We'll now start our next case.
We have a 45-year-old man, seen in the ED for
3 episodes of melena in the last 2 days.
He has not had any
He has no history of bleeding disorders,
alcoholism, chronic liver disease or cancer.
His medical conditions include
hypertension and prediabetes.
This is his first
episode of melena.
He takes high dose aspirin
for chronic knee pain.
His vitals are notable
for a heart rate of 110,
blood pressure is 125/62 while
supine and 99/55 while standing.
His abdominal exam is unremarkable
and rectal exam identifies melena.
Lab studies show a hemoglobin
of 10 but are otherwise normal.
So what is the best next
step in management?
Let's go through some
key items in this case.
So he has melena,
he has no significant past medical history
that would place him at risk for developing melena.
He does, however, have high dose aspirin use
which is a risk factor for GI bleeding.
And on his exam, this is
notable for resting tachycardia,
and he has orthostatic hypotension as you note
the blood pressure change from supine to standin.
This indicates that he already has
moderate intravascular volume loss.
So before we answer the question,
let's go through a differential for him.
So as we mentioned in
our approach to GI bleeds,
there's a very broad
differential for upper GI bleeds.
In this case, if we think
through his risk factors,
we know that he has a history of chronic NSAID use
which puts him at risk for gastric or duodenal ulcers.
Also, he's at risk for erosive
esophagitis, gastritis or duodenitis
Although this is rare, he could
have an arteriovenous malformation
so this should always
be on your differential.
And although he's fairly young, you should
always put malignancy on your differential
and make sure that you
have ruled it out.
The other causes listed here
including esophageal gastric varices
or portal hypertensive gastropathy
are less likely in him
because he does not have
a history of cirrhosis.
In addition, a Mallory-Weiss tear is
also pretty unlikely in this case
because it does not describe a history of
frequent vomiting prior to his bleeding episode.
So, if we return to our case, we know
that he is a 45 year old man,with melena,
no particular significant past medical history
but he does have high dose NSAID use.
So the best next step in management includes
recognizing that he has moderate hypovolemia
so the first step, as always, is to fluid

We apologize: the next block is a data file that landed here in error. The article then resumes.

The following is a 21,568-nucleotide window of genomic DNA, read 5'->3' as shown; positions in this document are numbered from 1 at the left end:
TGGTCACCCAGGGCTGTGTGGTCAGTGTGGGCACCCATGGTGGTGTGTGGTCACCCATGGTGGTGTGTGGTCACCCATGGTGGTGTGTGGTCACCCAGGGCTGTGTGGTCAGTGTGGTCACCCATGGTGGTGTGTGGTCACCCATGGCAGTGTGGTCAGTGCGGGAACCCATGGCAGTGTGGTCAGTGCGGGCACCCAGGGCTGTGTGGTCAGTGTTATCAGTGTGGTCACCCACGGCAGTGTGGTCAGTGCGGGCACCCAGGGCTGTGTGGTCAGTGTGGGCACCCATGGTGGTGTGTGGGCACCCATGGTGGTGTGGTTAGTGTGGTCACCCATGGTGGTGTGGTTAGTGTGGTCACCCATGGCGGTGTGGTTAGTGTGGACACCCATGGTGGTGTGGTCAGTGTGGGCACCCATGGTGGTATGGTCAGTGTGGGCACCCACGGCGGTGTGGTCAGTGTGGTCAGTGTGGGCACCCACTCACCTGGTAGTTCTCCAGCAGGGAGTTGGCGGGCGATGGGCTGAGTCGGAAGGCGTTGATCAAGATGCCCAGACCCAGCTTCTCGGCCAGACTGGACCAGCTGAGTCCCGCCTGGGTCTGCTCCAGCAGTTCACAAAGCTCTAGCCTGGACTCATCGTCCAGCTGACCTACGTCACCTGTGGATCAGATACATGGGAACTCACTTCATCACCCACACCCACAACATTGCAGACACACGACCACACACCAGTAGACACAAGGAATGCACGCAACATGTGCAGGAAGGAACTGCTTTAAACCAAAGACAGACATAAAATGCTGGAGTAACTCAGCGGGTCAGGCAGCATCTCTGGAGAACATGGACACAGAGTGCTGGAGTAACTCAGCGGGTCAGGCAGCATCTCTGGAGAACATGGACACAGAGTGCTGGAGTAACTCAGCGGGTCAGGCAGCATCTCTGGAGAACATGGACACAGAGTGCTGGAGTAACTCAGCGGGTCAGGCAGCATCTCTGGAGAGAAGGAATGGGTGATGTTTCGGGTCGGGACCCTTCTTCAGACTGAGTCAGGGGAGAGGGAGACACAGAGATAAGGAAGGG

resuscitate and then consult GI for endoscopy.
Our case now continues.
The patient is fluid resuscitated, he
has no further episodes of melena.
He undergoes an upper endoscopy which
does not visualize a source of bleeding.
He then undergoes a video capsule endoscopy
followed by push enteroscopy as so shown here.
So first, this is a video capsule endoscopy,
so the patient swallow a small capsule
that then allows us to
visualize the small bowel.
Here, you see a small amount
of bleeding in the jejunum.
The next step after doing a video
capsule is to do push enteroscopy
which is a method by which we
can then visualize the small bowel
which is otherwise very difficult to access.
So here you see an image
from his push enteroscopy
that shows a small area of
angiodysplasia in the jejunum
which probably corresponds to the area
that was bleeding on the video capsule.
And the next step, he then
undergoes argon plasma coagulation
which is a method of
hemostasis to stop the bleeding.
And after this vessel is coagulated, he
then has resolution of his bleeding.
So let's talk a bit about angiodysplasia
or arteriovenous malformations.
While they are rare, they can
cause up to 47% of GI bleeds
and they're caused by
a vascular abnormality.
So, as you can see here on the right,
normally a capillary bed is made by
an arterial and a venule coming together,
that's, on top, you can see
a normal blood vessel.
On the bottom on the other hand, these
blood vessels may form abnormally
and cause an abnormal
connection which is an AVM.
So patients with AVMs may have
either overt or occult GI bleeding
and usually their bleeding is unmasked by
things like aspirin, NSAIDs or anticoagulants.
The diagnosis as with all GI
bleeds is done by endoscopy.
And with endoscopy,
you can also treat.
So we have various hemostasis interventions
to stop the vessel from bleeding
including injecting epinephrine,
or placing a clip on the bleeding
vessel to stop it from bleeding.
You might encounter the
term "Dieulafoy's lesion".
A Dieulafoy's lesion is just
a particular type of AVM.
It refers to a dilated abnormal vessel that erodes
into the epithelium without causing an ulcer.
It is usually referred to in the proximal stomach
but can really be found anywhere in the GI tract.